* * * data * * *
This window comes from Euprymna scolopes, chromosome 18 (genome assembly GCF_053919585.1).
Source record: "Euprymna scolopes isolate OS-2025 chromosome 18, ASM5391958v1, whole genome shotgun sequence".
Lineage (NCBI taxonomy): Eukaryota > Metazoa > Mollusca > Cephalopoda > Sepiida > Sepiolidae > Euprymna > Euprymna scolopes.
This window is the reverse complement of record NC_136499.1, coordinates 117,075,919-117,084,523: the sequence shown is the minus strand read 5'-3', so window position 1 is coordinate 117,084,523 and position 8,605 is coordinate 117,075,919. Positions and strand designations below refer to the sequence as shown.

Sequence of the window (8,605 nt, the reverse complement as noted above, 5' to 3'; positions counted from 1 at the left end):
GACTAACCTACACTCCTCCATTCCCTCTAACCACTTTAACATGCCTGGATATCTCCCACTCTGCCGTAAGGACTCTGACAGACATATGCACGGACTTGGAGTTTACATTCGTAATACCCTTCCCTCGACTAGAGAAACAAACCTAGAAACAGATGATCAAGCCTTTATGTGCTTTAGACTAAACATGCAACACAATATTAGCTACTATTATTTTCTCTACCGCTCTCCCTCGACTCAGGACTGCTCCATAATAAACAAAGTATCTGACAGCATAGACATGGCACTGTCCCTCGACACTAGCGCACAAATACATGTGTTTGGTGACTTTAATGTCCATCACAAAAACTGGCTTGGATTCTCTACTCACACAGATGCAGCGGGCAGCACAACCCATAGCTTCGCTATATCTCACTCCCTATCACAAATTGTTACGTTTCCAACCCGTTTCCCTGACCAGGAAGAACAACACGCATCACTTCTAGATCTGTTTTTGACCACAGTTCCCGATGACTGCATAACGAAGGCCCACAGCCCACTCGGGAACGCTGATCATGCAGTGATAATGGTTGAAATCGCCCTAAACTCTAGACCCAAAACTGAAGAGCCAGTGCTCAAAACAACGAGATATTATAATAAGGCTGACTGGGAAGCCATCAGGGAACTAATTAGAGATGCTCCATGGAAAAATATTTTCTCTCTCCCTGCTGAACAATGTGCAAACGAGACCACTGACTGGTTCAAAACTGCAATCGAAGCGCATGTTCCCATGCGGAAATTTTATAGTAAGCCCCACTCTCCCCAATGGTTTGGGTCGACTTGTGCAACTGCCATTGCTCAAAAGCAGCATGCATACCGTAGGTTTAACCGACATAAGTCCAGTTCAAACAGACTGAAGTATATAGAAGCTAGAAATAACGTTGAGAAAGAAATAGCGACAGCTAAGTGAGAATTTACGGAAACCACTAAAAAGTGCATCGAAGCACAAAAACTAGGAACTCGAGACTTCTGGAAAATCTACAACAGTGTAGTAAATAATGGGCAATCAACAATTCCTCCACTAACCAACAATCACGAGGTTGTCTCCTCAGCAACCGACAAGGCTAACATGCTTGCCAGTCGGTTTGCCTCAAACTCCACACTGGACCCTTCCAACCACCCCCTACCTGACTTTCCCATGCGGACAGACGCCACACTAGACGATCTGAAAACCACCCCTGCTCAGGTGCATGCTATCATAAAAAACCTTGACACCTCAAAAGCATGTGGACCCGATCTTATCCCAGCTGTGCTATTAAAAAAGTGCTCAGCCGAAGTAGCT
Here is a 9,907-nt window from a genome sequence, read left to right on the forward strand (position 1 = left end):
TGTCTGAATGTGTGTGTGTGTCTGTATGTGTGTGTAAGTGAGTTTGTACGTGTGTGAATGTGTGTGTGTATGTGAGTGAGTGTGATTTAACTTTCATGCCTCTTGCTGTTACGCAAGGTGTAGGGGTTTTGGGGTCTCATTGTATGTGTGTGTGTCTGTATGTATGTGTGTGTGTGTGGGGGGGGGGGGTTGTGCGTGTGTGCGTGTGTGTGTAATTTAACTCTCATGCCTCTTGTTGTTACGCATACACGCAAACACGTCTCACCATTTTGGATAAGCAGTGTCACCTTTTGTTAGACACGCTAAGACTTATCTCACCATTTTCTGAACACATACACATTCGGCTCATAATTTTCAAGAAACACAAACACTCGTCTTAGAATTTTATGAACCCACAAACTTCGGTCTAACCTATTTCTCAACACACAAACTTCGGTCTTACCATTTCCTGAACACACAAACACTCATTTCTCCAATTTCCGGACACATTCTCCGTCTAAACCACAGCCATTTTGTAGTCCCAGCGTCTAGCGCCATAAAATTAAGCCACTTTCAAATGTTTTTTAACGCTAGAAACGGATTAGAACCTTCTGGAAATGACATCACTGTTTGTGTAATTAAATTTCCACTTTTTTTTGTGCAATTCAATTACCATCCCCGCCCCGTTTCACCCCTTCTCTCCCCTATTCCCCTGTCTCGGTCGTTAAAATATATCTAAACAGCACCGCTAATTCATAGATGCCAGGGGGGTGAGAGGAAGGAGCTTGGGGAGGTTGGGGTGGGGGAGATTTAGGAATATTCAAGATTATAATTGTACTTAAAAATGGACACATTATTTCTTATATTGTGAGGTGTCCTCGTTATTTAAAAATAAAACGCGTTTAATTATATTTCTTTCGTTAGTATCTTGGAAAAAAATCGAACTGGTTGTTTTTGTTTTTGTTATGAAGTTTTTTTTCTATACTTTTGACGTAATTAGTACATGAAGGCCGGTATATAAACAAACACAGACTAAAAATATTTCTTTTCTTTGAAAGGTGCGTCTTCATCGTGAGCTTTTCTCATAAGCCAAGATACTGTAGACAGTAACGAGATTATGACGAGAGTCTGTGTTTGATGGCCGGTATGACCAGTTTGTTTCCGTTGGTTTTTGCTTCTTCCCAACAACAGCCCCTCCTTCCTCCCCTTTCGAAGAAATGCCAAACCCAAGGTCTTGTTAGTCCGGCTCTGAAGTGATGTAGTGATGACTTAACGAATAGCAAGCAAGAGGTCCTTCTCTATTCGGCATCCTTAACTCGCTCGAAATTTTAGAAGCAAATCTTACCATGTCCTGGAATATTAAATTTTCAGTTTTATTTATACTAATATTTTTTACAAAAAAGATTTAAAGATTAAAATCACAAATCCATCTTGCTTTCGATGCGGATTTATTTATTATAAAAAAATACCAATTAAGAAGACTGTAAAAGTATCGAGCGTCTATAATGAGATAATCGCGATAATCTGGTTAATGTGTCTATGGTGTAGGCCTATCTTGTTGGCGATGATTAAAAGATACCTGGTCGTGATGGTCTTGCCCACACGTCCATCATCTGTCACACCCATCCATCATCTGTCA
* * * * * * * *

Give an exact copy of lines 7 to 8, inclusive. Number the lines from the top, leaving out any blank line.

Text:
Here is a 9,907-nt window from a genome sequence, read left to right on the forward strand (position 1 = left end):
TGTCTGAATGTGTGTGTGTGTCTGTATGTGTGTGTAAGTGAGTTTGTACGTGTGTGAATGTGTGTGTGTATGTGAGTGAGTGTGATTTAACTTTCATGCCTCTTGCTGTTACGCAAGGTGTAGGGGTTTTGGGGTCTCATTGTATGTGTGTGTGTCTGTATGTATGTGTGTGTGTGTGGGGGGGGGGGGTTGTGCGTGTGTGCGTGTGTGTGTAATTTAACTCTCATGCCTCTTGTTGTTACGCATACACGCAAACACGTCTCACCATTTTGGATAAGCAGTGTCACCTTTTGTTAGACACGCTAAGACTTATCTCACCATTTTCTGAACACATACACATTCGGCTCATAATTTTCAAGAAACACAAACACTCGTCTTAGAATTTTATGAACCCACAAACTTCGGTCTAACCTATTTCTCAACACACAAACTTCGGTCTTACCATTTCCTGAACACACAAACACTCATTTCTCCAATTTCCGGACACATTCTCCGTCTAAACCACAGCCATTTTGTAGTCCCAGCGTCTAGCGCCATAAAATTAAGCCACTTTCAAATGTTTTTTAACGCTAGAAACGGATTAGAACCTTCTGGAAATGACATCACTGTTTGTGTAATTAAATTTCCACTTTTTTTTGTGCAATTCAATTACCATCCCCGCCCCGTTTCACCCCTTCTCTCCCCTATTCCCCTGTCTCGGTCGTTAAAATATATCTAAACAGCACCGCTAATTCATAGATGCCAGGGGGGTGAGAGGAAGGAGCTTGGGGAGGTTGGGGTGGGGGAGATTTAGGAATATTCAAGATTATAATTGTACTTAAAAATGGACACATTATTTCTTATATTGTGAGGTGTCCTCGTTATTTAAAAATAAAACGCGTTTAATTATATTTCTTTCGTTAGTATCTTGGAAAAAAATCGAACTGGTTGTTTTTGTTTTTGTTATGAAGTTTTTTTTCTATACTTTTGACGTAATTAGTACATGAAGGCCGGTATATAAACAAACACAGACTAAAAATATTTCTTTTCTTTGAAAGGTGCGTCTTCATCGTGAGCTTTTCTCATAAGCCAAGATACTGTAGACAGTAACGAGATTATGACGAGAGTCTGTGTTTGATGGCCGGTATGACCAGTTTGTTTCCGTTGGTTTTTGCTTCTTCCCAACAACAGCCCCTCCTTCCTCCCCTTTCGAAGAAATGCCAAACCCAAGGTCTTGTTAGTCCGGCTCTGAAGTGATGTAGTGATGACTTAACGAATAGCAAGCAAGAGGTCCTTCTCTATTCGGCATCCTTAACTCGCTCGAAATTTTAGAAGCAAATCTTACCATGTCCTGGAATATTAAATTTTCAGTTTTATTTATACTAATATTTTTTACAAAAAAGATTTAAAGATTAAAATCACAAATCCATCTTGCTTTCGATGCGGATTTATTTATTATAAAAAAATACCAATTAAGAAGACTGTAAAAGTATCGAGCGTCTATAATGAGATAATCGCGATAATCTGGTTAATGTGTCTATGGTGTAGGCCTATCTTGTTGGCGATGATTAAAAGATACCTGGTCGTGATGGTCTTGCCCACACGTCCATCATCTGTCACACCCATCCATCATCTGTCA